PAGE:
The item I received is a collection of used stamps and other assorted ephemera, from an old library card to old post cards, business cards, scraps from magazines, and theatre tickets.  The stamps are, I think, my favourite.  My parents used to collect stamps and still have a box full of stamps hidden away in their basement somewhere.  I think that I may have caught a bit of the stamp-collecting bug, since I love looking at stamps and I was thrilled to get these.  The used stamps are more interesting to me, since then I can wonder about the envelope that they were originally on, and what that envelope contained, and how many people have handled them before they came to me.  I'm sure these stamps could tell many tales of their journeys.

I also appreciate the plastic pouch from Expressionery.com that the ephemera and stamps came in.  I've been looking for something like this to hold small paper items for collage, so I'm sure I'll be able to use it again.  Thanks very much, Jackie, if you're reading this!

Do you collect old stamps or other ephemera?  If so, what do you with them?  Do you put them in albums and store them away, or do you use them in art?  I'll probably eventually end up using much of this ephemera in collage of some form, but I haven't been keeping an art journal lately, so I'm not yet sure what exactly I'll do with it.  I'd love to hear any of your ideas!  What would you do with this collection of stamps and ephemera?

Tuesday, August 2, 2011

More Lost and Found Pencils and Pens


Long-time readers may recall that last summer I wrote about the pencils and pencil stubs that I had found in the yards of three nearby schools.  Well, I've been picking up pencils again this year and once more I have ended up with a rather nice stash of worn down stubs and pencil fragments.  My stash this year is larger than last year's: 39 pencils and pencil fragments as compared to only 20 that I picked up last year.  The larger numbers this year are probably due to the find of about a dozen coloured pencils, many marked with the name "Lexy."  Clearly, some student lost the contents of his or her pencil case.  This year's collection is also augmented by two pens and a marker that I found.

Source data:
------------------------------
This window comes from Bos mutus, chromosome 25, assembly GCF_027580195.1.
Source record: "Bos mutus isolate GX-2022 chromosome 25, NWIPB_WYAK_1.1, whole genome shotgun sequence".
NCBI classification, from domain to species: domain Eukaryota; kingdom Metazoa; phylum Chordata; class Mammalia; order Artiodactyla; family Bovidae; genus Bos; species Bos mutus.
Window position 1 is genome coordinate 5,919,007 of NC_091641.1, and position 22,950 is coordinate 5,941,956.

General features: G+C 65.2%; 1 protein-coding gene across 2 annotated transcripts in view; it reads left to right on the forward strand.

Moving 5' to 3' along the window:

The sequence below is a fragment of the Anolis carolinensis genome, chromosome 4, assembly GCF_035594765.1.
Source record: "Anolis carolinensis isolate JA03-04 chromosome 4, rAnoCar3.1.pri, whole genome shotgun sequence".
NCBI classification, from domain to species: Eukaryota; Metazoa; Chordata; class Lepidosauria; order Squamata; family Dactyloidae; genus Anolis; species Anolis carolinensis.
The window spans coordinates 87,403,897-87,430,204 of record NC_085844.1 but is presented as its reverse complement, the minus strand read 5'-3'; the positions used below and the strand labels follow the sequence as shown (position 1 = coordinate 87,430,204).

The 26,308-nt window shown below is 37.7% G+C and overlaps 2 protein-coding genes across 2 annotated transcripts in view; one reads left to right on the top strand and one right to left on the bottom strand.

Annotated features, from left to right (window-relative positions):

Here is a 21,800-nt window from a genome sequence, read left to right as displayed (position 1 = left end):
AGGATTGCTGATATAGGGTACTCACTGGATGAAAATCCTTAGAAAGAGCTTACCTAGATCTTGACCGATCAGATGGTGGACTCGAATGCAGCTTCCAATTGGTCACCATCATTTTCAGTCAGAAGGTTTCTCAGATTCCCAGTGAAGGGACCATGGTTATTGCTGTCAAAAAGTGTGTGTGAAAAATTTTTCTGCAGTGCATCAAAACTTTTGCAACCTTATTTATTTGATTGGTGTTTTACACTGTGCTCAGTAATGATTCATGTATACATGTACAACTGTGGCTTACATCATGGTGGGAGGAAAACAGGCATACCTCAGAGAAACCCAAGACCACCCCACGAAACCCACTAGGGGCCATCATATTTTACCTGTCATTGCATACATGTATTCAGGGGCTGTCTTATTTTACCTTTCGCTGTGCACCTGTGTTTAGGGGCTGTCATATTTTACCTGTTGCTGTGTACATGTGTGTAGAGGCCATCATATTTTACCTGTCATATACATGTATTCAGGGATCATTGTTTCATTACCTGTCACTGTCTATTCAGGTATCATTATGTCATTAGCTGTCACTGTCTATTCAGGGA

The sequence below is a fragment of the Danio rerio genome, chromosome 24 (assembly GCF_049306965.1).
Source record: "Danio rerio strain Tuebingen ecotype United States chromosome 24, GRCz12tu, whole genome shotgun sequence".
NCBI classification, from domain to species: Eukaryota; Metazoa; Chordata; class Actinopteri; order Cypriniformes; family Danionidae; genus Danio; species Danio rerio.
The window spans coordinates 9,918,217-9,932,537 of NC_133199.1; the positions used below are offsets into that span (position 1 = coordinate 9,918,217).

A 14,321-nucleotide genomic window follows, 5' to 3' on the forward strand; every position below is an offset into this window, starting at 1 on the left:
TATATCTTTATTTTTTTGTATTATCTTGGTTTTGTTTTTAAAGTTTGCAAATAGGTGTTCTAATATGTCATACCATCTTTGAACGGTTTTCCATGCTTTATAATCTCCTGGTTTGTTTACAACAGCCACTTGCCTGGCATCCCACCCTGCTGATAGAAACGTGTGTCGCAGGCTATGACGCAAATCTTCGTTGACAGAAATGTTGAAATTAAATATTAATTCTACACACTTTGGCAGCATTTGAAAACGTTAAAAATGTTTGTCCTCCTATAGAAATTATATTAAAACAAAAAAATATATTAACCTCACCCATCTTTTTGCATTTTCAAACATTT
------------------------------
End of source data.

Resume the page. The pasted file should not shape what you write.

Once again, I find myself pondering why pencil stubs are so much easier to find on the grounds of the middle school rather than those of the high school or elementary school.  Is this age group particularly careless of their writing instruments?  Most of the pencils that I can identify seem to be inexpensive varieties from Dixon and Staples, although I also found one from Faber-Castell and a couple (broken into pieces) of Staedtler Noricas.  The coloured pencils include Crayolas and one Laurentien.  And one of the pens is, of course, a Bic ballpoint.

Do you pick up pencils and pens that you find on the ground?  If so, where are the best places for looking?  Have you noticed any trends in the kinds of pens and pencils that you find?